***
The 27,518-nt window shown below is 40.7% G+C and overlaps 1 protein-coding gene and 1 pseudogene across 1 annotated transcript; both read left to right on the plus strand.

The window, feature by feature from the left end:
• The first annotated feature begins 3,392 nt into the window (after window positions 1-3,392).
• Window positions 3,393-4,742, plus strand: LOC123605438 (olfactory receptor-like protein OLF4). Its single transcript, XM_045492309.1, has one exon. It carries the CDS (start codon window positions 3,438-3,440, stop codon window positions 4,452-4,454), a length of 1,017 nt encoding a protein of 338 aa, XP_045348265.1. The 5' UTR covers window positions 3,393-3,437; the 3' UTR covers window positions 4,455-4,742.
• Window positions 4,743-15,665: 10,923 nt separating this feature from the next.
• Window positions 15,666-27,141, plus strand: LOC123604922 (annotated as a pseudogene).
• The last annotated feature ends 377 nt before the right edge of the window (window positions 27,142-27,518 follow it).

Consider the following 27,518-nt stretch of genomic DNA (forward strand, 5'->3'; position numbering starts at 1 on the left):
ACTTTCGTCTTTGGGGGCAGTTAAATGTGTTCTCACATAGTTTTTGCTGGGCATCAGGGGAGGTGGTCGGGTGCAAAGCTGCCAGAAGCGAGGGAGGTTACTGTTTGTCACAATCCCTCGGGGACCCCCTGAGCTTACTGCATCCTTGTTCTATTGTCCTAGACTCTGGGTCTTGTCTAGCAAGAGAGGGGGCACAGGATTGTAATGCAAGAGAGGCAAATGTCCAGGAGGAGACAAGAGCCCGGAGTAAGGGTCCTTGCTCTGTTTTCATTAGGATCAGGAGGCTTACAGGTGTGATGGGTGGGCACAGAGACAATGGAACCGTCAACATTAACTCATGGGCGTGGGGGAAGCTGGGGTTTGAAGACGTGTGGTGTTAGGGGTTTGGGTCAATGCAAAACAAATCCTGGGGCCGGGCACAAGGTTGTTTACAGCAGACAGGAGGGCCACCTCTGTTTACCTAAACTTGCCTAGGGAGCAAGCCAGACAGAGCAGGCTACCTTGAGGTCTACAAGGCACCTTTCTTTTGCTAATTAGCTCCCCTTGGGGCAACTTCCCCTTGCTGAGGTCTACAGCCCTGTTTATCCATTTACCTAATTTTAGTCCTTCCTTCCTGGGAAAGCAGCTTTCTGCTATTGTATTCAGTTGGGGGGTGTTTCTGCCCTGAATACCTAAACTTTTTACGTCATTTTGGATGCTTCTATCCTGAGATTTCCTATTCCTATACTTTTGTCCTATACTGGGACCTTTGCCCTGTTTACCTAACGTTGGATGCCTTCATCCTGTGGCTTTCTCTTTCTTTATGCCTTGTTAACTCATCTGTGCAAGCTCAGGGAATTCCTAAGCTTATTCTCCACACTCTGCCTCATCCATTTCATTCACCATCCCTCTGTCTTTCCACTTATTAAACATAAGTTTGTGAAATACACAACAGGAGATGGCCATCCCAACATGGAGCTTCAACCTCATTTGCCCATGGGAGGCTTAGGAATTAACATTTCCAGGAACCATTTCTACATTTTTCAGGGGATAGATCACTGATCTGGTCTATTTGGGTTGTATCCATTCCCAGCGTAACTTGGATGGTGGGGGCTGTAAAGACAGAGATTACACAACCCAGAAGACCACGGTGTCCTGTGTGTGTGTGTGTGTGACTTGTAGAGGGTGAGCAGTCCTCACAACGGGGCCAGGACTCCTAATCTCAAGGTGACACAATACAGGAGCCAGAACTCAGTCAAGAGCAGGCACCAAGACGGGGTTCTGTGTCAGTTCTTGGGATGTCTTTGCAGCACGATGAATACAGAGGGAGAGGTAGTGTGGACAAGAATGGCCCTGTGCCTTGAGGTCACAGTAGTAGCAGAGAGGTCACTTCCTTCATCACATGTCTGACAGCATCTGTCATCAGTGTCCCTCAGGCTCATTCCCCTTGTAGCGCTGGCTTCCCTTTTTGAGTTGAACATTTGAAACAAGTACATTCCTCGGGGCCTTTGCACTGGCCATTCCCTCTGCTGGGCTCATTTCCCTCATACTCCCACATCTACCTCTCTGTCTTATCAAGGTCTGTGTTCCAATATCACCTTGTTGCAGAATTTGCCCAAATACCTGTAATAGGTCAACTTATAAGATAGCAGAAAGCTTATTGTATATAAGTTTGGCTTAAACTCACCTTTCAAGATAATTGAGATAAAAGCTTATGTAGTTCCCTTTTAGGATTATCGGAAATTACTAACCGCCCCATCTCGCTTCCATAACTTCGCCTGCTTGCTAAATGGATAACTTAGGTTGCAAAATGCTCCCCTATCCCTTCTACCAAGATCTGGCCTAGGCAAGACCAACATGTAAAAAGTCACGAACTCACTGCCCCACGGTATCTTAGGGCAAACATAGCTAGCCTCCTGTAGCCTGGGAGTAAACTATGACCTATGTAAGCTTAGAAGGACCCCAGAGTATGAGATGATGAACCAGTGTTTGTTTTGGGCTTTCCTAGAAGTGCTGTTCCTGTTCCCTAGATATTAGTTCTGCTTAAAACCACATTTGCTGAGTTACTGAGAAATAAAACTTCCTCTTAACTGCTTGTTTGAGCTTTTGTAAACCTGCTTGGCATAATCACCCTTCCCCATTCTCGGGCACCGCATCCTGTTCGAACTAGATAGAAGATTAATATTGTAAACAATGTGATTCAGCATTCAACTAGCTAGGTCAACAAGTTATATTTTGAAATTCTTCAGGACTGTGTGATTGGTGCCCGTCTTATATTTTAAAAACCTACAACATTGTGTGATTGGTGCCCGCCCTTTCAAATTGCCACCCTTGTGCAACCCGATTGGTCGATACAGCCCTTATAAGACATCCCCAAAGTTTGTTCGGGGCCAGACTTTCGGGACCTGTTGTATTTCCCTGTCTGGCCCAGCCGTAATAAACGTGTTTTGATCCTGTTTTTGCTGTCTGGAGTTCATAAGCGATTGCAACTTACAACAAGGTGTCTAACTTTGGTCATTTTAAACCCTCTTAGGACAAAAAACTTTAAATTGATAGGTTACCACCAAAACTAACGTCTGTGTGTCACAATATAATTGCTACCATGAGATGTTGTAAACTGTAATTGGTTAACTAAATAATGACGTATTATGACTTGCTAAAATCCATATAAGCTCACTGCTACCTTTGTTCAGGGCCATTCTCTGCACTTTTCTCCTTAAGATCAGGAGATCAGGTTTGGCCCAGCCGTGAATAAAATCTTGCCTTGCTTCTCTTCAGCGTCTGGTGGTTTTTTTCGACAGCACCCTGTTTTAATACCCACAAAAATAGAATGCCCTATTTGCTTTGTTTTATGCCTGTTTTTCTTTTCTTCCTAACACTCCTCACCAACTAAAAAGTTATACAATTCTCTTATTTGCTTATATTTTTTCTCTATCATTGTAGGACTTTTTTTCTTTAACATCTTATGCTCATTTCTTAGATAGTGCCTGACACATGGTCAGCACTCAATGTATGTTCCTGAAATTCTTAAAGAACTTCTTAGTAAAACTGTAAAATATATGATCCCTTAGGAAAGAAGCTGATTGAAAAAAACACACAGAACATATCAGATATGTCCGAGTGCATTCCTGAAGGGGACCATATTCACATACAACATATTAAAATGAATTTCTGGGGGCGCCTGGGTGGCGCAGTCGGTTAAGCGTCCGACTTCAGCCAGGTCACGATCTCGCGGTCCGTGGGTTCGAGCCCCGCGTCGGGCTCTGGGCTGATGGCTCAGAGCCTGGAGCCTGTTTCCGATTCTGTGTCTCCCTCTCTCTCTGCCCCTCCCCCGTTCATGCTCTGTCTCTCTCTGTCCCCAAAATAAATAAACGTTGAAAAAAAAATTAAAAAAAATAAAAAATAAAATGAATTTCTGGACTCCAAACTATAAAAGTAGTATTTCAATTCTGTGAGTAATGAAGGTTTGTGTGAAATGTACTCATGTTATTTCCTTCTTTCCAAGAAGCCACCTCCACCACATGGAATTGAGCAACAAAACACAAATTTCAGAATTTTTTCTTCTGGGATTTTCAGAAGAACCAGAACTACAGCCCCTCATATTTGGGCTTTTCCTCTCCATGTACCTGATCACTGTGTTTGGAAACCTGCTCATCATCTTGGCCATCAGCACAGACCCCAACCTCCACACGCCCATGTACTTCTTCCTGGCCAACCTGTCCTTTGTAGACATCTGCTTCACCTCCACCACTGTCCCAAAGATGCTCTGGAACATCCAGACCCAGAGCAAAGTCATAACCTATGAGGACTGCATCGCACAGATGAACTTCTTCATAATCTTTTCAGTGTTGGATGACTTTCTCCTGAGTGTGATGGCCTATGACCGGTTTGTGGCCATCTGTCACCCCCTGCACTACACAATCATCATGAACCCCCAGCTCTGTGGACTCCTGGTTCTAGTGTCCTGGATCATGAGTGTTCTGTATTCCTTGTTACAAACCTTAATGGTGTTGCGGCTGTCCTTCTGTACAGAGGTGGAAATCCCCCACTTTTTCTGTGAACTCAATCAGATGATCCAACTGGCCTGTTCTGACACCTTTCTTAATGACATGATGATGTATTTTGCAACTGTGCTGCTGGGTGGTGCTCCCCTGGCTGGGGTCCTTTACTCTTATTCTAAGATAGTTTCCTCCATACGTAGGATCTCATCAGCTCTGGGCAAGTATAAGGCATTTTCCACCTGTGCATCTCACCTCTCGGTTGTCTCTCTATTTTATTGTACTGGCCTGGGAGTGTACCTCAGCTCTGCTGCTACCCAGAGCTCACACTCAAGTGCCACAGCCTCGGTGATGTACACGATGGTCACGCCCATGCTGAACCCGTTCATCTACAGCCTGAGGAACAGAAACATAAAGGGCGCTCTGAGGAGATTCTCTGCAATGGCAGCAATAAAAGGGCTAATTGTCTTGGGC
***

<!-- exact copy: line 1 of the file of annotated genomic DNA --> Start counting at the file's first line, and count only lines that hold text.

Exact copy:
The 27,518-nt window shown below is 40.7% G+C and overlaps 1 protein-coding gene and 1 pseudogene across 1 annotated transcript; both read left to right on the plus strand.